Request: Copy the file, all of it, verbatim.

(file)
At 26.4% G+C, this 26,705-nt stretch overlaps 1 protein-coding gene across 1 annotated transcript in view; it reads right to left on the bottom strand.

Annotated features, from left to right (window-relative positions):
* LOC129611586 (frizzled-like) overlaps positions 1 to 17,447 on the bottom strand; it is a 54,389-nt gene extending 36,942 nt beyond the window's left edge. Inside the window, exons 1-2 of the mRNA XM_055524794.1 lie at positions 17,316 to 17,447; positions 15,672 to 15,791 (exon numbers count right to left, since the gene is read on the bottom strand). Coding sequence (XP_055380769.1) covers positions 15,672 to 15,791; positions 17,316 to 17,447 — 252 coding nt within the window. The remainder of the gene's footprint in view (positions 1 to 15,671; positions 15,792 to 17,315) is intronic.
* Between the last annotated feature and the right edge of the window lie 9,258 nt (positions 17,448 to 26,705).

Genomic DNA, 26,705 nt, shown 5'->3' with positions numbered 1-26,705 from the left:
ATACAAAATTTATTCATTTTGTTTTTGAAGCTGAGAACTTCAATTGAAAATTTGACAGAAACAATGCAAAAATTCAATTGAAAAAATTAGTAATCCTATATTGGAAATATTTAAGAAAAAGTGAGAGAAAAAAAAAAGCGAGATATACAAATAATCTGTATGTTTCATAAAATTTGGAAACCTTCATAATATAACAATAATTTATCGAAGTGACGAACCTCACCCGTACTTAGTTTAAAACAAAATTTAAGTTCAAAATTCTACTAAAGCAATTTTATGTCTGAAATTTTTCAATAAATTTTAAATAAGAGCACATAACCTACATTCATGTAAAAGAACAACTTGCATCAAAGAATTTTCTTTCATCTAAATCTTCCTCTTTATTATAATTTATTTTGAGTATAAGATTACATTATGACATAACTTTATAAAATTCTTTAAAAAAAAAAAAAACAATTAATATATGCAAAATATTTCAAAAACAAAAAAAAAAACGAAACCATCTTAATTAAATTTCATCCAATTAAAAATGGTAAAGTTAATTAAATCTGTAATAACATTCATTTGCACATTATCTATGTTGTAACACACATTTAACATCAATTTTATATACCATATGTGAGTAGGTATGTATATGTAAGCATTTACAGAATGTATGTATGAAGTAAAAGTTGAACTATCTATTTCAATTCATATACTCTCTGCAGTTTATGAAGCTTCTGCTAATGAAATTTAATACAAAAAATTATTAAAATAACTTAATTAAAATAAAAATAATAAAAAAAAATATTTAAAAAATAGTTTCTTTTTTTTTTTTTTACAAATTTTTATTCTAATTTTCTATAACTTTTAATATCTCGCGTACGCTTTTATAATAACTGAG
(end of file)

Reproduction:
At 26.4% G+C, this 26,705-nt stretch overlaps 1 protein-coding gene across 1 annotated transcript in view; it reads right to left on the bottom strand.

Annotated features, from left to right (window-relative positions):
* LOC129611586 (frizzled-like) overlaps positions 1 to 17,447 on the bottom strand; it is a 54,389-nt gene extending 36,942 nt beyond the window's left edge. Inside the window, exons 1-2 of the mRNA XM_055524794.1 lie at positions 17,316 to 17,447; positions 15,672 to 15,791 (exon numbers count right to left, since the gene is read on the bottom strand). Coding sequence (XP_055380769.1) covers positions 15,672 to 15,791; positions 17,316 to 17,447 — 252 coding nt within the window. The remainder of the gene's footprint in view (positions 1 to 15,671; positions 15,792 to 17,315) is intronic.
* Between the last annotated feature and the right edge of the window lie 9,258 nt (positions 17,448 to 26,705).

Genomic DNA, 26,705 nt, shown 5'->3' with positions numbered 1-26,705 from the left:
ATACAAAATTTATTCATTTTGTTTTTGAAGCTGAGAACTTCAATTGAAAATTTGACAGAAACAATGCAAAAATTCAATTGAAAAAATTAGTAATCCTATATTGGAAATATTTAAGAAAAAGTGAGAGAAAAAAAAAAGCGAGATATACAAATAATCTGTATGTTTCATAAAATTTGGAAACCTTCATAATATAACAATAATTTATCGAAGTGACGAACCTCACCCGTACTTAGTTTAAAACAAAATTTAAGTTCAAAATTCTACTAAAGCAATTTTATGTCTGAAATTTTTCAATAAATTTTAAATAAGAGCACATAACCTACATTCATGTAAAAGAACAACTTGCATCAAAGAATTTTCTTTCATCTAAATCTTCCTCTTTATTATAATTTATTTTGAGTATAAGATTACATTATGACATAACTTTATAAAATTCTTTAAAAAAAAAAAAAACAATTAATATATGCAAAATATTTCAAAAACAAAAAAAAAAACGAAACCATCTTAATTAAATTTCATCCAATTAAAAATGGTAAAGTTAATTAAATCTGTAATAACATTCATTTGCACATTATCTATGTTGTAACACACATTTAACATCAATTTTATATACCATATGTGAGTAGGTATGTATATGTAAGCATTTACAGAATGTATGTATGAAGTAAAAGTTGAACTATCTATTTCAATTCATATACTCTCTGCAGTTTATGAAGCTTCTGCTAATGAAATTTAATACAAAAAATTATTAAAATAACTTAATTAAAATAAAAATAATAAAAAAAAATATTTAAAAAATAGTTTCTTTTTTTTTTTTTTACAAATTTTTATTCTAATTTTCTATAACTTTTAATATCTCGCGTACGCTTTTATAATAACTGAG